The body is made up of trillions of cells, which consistently grow, divide and die. Unlike healthy cells, cancer cells do not die—they divide out of control, caused by damaged DNA, and can spread through-out the body. Cancer is the proliferation of malfunctioning cells. Everyone at some time has cells that behave like cancer, but do not develop cancer.
Blood, the living environment of cells is the key to cell health. If the blood is unhealthy so will the cells. Cells become susceptible to abnormal functioning when substances enter the blood stream and alter it. Low-oxygen and low-pH (acidic) states set up the conditions for cell malfunction and tax’s the immune system. Seventeen percent of the immune is located in the digestive trait, making diet key immune health. What we eat has an immediate effect on blood and cell health.
Half of all men and one-third of all women in the United States will develop cancer. Worldwide, 7.6 million people died of cancer in 2008 (13 percent of all deaths). Those in developed countries are less likely to die of cancer than those in developing countries, but are more than twice as likely as to be diagnosed with it. The main reasons for the greater cancer burden on affluent societies is life-style; exposure to tobacco, earlier exposure to cancer-causing substances in the workplace, and diet.
Gender, ethnicity, and age can all help predict a person’s risk for various types of cancer. The strongest predictors being environment, lifestyle, and genetics.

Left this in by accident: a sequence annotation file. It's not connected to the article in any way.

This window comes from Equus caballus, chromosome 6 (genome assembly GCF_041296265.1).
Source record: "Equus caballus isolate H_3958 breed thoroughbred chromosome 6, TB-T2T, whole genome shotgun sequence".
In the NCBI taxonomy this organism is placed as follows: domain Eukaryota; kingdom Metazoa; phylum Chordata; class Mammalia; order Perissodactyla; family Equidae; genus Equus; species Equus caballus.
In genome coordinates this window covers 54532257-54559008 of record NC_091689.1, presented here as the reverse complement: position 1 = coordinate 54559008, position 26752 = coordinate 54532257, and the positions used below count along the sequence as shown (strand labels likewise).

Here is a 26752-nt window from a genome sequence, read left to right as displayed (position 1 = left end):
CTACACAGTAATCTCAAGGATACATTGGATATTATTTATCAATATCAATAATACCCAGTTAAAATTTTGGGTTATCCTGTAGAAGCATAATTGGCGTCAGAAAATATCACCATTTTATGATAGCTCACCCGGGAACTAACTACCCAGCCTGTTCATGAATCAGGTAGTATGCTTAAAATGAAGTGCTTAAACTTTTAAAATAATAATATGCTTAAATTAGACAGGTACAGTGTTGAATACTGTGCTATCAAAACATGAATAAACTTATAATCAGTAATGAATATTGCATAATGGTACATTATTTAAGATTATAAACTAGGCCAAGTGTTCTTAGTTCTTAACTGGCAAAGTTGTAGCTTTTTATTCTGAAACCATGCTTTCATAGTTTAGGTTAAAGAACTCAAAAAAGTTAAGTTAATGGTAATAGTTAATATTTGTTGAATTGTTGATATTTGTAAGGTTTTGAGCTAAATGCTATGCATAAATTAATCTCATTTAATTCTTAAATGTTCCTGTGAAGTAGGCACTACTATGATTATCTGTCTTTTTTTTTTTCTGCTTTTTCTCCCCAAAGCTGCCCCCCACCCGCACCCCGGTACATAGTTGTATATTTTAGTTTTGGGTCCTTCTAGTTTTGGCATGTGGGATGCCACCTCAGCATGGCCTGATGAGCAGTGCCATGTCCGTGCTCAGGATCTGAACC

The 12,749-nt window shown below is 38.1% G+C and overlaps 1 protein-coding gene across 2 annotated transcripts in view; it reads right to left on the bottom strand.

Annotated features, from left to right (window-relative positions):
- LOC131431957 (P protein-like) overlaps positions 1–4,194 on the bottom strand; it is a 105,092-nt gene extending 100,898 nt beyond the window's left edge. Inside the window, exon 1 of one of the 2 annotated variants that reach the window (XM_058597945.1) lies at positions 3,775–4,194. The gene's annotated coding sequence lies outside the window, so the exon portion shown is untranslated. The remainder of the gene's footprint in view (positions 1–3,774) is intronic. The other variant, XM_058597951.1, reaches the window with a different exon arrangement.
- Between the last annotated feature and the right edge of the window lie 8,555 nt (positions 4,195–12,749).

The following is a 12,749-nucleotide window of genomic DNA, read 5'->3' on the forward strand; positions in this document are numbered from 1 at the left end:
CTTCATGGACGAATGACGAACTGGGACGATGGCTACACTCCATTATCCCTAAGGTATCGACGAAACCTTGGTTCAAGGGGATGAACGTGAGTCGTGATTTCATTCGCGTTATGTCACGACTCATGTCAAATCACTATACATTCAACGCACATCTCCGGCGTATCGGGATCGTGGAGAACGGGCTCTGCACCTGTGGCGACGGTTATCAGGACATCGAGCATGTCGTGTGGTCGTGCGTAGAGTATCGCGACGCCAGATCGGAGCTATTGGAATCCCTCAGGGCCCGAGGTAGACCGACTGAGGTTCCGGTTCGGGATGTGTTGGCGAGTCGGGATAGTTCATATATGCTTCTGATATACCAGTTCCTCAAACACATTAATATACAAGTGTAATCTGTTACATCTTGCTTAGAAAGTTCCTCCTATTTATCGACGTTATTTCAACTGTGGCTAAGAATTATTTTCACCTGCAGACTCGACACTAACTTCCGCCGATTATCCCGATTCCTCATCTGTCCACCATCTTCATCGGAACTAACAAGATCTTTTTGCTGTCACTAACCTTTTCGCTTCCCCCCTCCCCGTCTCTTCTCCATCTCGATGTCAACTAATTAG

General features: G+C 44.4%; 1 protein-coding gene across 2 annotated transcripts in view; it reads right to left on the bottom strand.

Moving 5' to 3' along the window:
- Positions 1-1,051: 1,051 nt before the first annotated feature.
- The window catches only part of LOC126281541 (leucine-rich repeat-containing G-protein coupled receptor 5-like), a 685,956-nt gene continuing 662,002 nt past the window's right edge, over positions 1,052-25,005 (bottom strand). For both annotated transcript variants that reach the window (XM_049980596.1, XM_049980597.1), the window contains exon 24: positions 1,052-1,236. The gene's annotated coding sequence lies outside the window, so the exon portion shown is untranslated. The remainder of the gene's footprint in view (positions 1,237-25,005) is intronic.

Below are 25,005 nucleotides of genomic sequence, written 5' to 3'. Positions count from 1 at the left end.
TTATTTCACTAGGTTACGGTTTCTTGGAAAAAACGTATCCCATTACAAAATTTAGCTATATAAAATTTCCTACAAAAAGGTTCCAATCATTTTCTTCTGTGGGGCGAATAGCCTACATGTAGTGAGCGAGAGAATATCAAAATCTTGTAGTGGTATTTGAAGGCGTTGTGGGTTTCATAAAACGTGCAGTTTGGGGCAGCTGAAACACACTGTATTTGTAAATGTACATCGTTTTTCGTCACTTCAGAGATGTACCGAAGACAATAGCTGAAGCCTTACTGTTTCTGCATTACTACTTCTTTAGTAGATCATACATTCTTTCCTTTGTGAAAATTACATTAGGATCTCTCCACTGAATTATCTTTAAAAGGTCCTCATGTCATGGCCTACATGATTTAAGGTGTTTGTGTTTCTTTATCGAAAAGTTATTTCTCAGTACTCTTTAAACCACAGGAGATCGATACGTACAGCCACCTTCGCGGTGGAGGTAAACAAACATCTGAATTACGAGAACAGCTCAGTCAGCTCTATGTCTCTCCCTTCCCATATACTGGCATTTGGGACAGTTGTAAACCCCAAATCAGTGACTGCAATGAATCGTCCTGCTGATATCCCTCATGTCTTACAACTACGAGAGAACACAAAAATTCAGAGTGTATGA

Unlike some diseases, cancer has many causes. Chronic infections are one that is frequently overlooked. Up to 23 percent of cancerous growths in developing countries, and 8 percent in developed countries, are caused by infectious agents, such as hepatitis B and C viruses (causing liver cancer), human papilloma virus (HPV), causes cervical and anogenital cancer. Helicobacter pylori bacteria causes stomach cancer. Vaccinations, like HPV vaccination, can be important to preventing certain cancers like liver cancer.
Hereditary cancer develops from one or more gene mutations passed from parent to child. The most common hereditary cancers are breast, ovarian, prostate, and colorectal. Genetic tests are now available for these genes. However, sporadic cancers—occurring by chance in individuals with no known genetic risk factors or family history—are much more common. Thus, environmental and lifestyle factors play a much greater role than genes.
One recent, large study in the United Kingdom searched for links between cancer risk and 14 common lifestyle factors: tobacco, alcohol, bodyweight, exercise, occupation, infections, radiation, reproductive history, post-menopausal hormone use, and certain foods. The 14 factors were found to be responsible for 42 percent of cancers. Unhealthy diet caused 10 percent of new cancers; tobacco caused nearly 20 percent. Tobacco is the world’s single largest preventable cause of cancer. Tobacco use accounts for at least 30 percent of all U.S. cancer deaths; 80 percent from lung cancer.